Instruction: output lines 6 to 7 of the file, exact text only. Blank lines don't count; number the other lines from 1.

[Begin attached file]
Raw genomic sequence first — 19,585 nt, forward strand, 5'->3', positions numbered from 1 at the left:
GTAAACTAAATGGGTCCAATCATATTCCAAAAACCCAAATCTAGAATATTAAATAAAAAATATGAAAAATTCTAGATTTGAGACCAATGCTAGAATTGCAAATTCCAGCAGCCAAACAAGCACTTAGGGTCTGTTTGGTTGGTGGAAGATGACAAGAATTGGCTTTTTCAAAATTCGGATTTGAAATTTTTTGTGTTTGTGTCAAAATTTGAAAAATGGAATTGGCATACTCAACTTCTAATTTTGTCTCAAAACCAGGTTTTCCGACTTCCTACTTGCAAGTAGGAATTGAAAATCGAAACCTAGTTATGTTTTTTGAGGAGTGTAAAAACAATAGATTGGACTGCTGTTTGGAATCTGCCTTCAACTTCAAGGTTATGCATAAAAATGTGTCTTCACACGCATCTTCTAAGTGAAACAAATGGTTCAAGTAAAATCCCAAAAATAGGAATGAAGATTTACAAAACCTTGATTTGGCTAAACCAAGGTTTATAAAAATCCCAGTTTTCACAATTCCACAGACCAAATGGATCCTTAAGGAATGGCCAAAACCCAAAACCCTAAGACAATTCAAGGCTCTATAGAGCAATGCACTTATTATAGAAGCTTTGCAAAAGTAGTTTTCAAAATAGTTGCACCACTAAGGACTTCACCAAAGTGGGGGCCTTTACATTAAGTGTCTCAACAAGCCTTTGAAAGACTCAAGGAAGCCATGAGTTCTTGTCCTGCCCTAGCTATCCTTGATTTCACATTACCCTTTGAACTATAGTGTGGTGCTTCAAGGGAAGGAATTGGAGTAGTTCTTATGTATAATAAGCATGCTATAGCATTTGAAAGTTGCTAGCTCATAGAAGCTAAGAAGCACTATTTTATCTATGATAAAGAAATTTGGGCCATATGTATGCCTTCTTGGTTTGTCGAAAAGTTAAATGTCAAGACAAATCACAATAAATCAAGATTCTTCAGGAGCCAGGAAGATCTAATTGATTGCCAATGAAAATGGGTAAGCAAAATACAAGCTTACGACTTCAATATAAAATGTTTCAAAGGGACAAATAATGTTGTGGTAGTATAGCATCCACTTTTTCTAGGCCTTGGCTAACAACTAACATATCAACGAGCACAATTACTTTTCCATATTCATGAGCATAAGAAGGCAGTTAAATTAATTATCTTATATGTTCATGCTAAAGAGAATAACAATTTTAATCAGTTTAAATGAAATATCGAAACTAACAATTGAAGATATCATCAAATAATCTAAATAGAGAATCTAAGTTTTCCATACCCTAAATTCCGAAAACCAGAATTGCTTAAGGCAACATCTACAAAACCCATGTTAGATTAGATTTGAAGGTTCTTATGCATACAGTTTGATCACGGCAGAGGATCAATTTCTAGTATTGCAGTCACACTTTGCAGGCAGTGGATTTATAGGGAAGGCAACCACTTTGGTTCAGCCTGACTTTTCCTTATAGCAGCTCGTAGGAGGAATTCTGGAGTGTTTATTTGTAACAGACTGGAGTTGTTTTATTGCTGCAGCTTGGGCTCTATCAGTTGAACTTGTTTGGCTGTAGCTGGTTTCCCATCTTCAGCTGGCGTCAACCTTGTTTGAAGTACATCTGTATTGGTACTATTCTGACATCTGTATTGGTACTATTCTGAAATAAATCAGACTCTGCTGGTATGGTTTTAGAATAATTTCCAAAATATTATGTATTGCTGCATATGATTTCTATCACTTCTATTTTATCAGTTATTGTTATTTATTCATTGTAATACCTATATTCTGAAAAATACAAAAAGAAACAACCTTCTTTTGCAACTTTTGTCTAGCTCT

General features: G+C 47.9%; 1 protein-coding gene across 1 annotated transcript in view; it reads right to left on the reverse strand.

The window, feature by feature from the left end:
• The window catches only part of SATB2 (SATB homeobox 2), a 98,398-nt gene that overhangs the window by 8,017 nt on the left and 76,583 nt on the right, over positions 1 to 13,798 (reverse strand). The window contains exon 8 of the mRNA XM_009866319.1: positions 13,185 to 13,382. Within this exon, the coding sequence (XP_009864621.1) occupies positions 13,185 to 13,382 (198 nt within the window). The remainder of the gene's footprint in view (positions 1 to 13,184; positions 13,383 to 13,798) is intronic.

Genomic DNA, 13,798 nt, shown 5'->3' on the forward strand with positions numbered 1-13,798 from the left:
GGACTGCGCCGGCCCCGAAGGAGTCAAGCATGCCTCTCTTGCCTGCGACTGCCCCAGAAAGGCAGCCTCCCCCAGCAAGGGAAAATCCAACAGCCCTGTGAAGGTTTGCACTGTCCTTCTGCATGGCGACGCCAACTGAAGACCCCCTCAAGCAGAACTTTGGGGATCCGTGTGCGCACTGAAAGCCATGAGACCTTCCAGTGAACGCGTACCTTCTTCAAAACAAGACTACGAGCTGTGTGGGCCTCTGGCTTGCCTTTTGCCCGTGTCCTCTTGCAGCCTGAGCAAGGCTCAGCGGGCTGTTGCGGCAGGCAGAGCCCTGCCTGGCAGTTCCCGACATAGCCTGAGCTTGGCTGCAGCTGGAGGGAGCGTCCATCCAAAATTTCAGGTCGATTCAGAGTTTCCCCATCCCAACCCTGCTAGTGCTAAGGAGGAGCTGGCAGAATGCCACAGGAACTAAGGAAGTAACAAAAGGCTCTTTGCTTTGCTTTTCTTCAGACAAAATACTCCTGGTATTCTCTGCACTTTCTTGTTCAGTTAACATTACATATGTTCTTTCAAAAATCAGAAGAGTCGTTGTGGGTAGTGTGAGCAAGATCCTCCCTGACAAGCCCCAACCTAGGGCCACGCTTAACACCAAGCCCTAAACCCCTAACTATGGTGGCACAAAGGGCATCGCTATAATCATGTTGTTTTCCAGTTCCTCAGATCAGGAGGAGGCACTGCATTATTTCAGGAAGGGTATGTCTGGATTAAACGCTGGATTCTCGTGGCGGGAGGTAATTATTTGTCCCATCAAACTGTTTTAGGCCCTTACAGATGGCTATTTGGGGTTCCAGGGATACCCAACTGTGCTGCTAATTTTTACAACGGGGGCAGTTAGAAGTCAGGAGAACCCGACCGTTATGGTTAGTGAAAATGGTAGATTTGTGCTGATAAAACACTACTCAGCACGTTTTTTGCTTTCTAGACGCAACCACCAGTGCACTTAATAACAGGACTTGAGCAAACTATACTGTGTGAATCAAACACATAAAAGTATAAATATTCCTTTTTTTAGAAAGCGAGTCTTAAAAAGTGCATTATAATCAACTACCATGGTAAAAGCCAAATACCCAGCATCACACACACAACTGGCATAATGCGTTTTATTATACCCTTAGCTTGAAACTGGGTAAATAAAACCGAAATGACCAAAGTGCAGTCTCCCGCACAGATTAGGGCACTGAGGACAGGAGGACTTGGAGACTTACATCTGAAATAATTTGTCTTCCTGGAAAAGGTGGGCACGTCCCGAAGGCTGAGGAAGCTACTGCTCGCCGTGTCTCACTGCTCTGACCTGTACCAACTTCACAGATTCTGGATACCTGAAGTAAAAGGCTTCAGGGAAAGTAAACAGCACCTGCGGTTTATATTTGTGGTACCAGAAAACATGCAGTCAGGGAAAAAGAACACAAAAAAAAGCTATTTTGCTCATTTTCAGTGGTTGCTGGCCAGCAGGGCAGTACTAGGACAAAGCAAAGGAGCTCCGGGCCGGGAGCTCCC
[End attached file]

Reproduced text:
Genomic DNA, 13,798 nt, shown 5'->3' on the forward strand with positions numbered 1-13,798 from the left:
GGACTGCGCCGGCCCCGAAGGAGTCAAGCATGCCTCTCTTGCCTGCGACTGCCCCAGAAAGGCAGCCTCCCCCAGCAAGGGAAAATCCAACAGCCCTGTGAAGGTTTGCACTGTCCTTCTGCATGGCGACGCCAACTGAAGACCCCCTCAAGCAGAACTTTGGGGATCCGTGTGCGCACTGAAAGCCATGAGACCTTCCAGTGAACGCGTACCTTCTTCAAAACAAGACTACGAGCTGTGTGGGCCTCTGGCTTGCCTTTTGCCCGTGTCCTCTTGCAGCCTGAGCAAGGCTCAGCGGGCTGTTGCGGCAGGCAGAGCCCTGCCTGGCAGTTCCCGACATAGCCTGAGCTTGGCTGCAGCTGGAGGGAGCGTCCATCCAAAATTTCAGGTCGATTCAGAGTTTCCCCATCCCAACCCTGCTAGTGCTAAGGAGGAGCTGGCAGAATGCCACAGGAACTAAGGAAGTAACAAAAGGCTCTTTGCTTTGCTTTTCTTCAGACAAAATACTCCTGGTATTCTCTGCACTTTCTTGTTCAGTTAACATTACATATGTTCTTTCAAAAATCAGAAGAGTCGTTGTGGGTAGTGTGAGCAAGATCCTCCCTGACAAGCCCCAACCTAGGGCCACGCTTAACACCAAGCCCTAAACCCCTAACTATGGTGGCACAAAGGGCATCGCTATAATCATGTTGTTTTCCAGTTCCTCAGATCAGGAGGAGGCACTGCATTATTTCAGGAAGGGTATGTCTGGATTAAACGCTGGATTCTCGTGGCGGGAGGTAATTATTTGTCCCATCAAACTGTTTTAGGCCCTTACAGATGGCTATTTGGGGTTCCAGGGATACCCAACTGTGCTGCTAATTTTTACAACGGGGGCAGTTAGAAGTCAGGAGAACCCGACCGTTATGGTTAGTGAAAATGGTAGATTTGTGCTGATAAAACACTACTCAGCACGTTTTTTGCTTTCTAGACGCAACCACCAGTGCACTTAATAACAGGACTTGAGCAAACTATACTGTGTGAATCAAACACATAAAAGTATAAATATTCCTTTTTTTAGAAAGCGAGTCTTAAAAAGTGCATTATAATCAACTACCATGGTAAAAGCCAAATACCCAGCATCACACACACAACTGGCATAATGCGTTTTATTATACCCTTAGCTTGAAACTGGGTAAATAAAACCGAAATGACCAAAGTGCAGTCTCCCGCACAGATTAGGGCACTGAGGACAGGAGGACTTGGAGACTTACATCTGAAATAATTTGTCTTCCTGGAAAAGGTGGGCACGTCCCGAAGGCTGAGGAAGCTACTGCTCGCCGTGTCTCACTGCTCTGACCTGTACCAACTTCACAGATTCTGGATACCTGAAGTAAAAGGCTTCAGGGAAAGTAAACAGCACCTGCGGTTTATATTTGTGGTACCAGAAAACATGCAGTCAGGGAAAAAGAACACAAAAAAAAGCTATTTTGCTCATTTTCAGTGGTTGCTGGCCAGCAGGGCAGTACTAGGACAAAGCAAAGGAGCTCCGGGCCGGGAGCTCCC